So the fear of thunder was easy to connect. If the more modern Trolls were based on Jotun, then that means they were the things that Thor spent a great deal of his time wailing on. Even as the region converted to Christianity, there were many who attributed the lack of Trolls just as much to the accuracy of lightning bolts as to the toll of church bells. And, of course, if lightning is striking these things down then they would run like hell the minute they heard even a hint of thunder. Some versions of the story today even go so far as to say that they just naturally run from all loud sounds on the chance it could be thunder.
But once again, I’m drawn back to the fact they attack the churches. Because, while the sound thing totally works out, they still focus their attacks on churches and no others. One easy explanation is that church bells are the most common large bells to be found, and this could cover it. But as I went over this, a theory came to mind that amused me too much to discount.
Everything past this point is purely theoretical, but hear me out and I think you’ll enjoy the direction it goes too.
You see, Catholic and Protestant churches have had a storied history with their relationship to lightning. The Christian belief is that lightning is the product of Satan and other demons in the air and that the only way to banish it would be through sanctifying the ground that it struck. Basically, lightning is evil and evil can only be prayed away. This led to the amusing problem of Churches condemning the invention of lightning rods for a very long time as it was a cheat and meant they weren’t really trusting in God to protect them. But that’s not a view shared by the early converts in Scandinavia. After all, up until recently, those people believed that the lightning was saving them from disaster – not bringing it.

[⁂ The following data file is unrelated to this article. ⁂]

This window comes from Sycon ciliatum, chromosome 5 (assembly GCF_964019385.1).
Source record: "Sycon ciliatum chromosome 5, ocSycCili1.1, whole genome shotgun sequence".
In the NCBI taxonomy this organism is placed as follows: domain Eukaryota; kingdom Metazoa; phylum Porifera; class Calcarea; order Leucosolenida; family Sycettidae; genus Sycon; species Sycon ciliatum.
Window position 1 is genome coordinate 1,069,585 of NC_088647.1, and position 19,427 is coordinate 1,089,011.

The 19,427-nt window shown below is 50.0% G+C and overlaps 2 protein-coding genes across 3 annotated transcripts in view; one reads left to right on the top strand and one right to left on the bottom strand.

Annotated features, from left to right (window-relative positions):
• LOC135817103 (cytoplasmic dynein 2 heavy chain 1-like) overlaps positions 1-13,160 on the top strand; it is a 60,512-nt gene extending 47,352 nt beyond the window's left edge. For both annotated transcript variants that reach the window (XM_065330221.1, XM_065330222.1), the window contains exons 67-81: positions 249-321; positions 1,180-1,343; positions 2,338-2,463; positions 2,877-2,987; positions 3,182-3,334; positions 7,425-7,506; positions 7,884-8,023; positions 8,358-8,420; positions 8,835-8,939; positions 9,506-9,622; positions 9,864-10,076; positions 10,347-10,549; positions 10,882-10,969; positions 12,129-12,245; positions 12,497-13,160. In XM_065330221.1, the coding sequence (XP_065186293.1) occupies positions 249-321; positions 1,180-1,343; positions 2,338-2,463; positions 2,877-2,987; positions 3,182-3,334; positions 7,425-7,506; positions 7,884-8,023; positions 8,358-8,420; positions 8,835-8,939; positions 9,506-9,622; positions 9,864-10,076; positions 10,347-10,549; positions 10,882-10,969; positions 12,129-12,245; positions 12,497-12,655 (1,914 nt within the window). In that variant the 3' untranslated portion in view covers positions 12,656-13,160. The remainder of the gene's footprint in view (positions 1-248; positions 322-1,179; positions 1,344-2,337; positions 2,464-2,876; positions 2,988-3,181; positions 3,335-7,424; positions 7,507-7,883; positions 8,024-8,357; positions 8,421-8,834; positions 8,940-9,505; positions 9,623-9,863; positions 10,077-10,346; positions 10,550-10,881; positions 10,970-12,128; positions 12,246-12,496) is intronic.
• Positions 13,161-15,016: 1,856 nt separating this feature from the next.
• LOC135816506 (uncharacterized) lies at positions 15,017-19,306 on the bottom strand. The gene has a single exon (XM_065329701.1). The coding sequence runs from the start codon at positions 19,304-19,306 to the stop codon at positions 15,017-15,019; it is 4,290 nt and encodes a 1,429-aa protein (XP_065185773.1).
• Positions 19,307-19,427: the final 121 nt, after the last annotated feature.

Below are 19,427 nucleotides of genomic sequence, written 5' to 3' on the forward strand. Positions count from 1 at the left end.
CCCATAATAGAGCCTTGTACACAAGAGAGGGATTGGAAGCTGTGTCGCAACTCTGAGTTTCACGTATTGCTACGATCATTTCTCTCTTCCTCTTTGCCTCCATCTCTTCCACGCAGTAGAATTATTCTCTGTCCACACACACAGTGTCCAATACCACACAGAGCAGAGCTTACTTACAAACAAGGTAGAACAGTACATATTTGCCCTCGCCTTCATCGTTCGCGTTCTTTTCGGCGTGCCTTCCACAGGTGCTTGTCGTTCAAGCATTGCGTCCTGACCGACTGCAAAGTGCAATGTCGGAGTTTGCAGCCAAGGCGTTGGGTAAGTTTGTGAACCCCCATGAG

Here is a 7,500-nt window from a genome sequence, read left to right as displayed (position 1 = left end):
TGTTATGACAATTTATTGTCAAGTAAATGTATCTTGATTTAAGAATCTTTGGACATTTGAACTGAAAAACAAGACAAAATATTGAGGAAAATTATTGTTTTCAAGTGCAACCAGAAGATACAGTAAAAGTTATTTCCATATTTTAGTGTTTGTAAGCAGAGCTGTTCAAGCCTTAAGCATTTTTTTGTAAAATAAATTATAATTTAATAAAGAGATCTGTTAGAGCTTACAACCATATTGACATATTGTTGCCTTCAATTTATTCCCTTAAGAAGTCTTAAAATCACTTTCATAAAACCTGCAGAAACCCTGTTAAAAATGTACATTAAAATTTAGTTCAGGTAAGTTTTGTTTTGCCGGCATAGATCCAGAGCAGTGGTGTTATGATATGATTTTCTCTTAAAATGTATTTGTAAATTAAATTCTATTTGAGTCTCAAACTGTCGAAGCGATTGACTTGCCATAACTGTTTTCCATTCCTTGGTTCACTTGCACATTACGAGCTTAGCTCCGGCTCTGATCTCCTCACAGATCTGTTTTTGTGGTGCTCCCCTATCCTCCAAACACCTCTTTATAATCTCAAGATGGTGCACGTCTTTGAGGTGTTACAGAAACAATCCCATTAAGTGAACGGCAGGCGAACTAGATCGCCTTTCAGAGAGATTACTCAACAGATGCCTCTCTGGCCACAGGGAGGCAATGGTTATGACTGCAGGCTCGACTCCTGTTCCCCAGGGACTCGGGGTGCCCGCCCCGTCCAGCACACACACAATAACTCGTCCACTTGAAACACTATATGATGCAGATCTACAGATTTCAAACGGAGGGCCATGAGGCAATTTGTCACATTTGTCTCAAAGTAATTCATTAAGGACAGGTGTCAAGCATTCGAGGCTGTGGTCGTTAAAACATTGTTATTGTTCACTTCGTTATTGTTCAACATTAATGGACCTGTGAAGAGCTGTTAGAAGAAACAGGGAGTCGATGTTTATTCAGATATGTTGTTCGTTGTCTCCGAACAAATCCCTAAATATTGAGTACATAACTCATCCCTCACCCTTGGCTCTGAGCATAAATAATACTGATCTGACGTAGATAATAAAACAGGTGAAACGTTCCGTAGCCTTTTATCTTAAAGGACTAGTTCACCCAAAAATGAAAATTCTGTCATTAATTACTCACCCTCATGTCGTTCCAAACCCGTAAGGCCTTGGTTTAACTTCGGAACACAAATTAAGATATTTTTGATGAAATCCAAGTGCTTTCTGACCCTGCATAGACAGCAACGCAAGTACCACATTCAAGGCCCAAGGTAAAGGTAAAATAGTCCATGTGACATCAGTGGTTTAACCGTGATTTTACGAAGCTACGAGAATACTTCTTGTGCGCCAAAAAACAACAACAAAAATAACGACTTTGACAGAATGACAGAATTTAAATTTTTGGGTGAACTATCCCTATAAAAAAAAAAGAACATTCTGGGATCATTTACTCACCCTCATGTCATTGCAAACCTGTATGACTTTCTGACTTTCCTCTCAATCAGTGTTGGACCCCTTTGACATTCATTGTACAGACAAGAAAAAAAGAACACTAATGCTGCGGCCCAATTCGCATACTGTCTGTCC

So, anyone familiar with lightning knows that it tends to be drawn towards metal, tall objects, and anything that could give it an easier path to the ground. And you know what fit those criteria best in old European villages?
The typical response to this was to start blessing everything in the church as much as possible, especially the things that would go into the steeple. The cross, ornaments, and yes, even the church bell had to be sanctified and blessed regularly to make sure they could “fend off the wicked intents of Satan”. Of course, this didn’t work, because lightning is lightning and tall things are tall things and the two of them tended not to mix. Until fairly recent in our history, Churches commonly burned down from lightning strikes because they simply refused to use lightning rods. Even today they tend to get flak for using the things on crossed now. But you could understand how they would come to think of lightning as the work of Satan as their house of worship turned to cinders.
But…that view may not have necessarily been shared by the locals.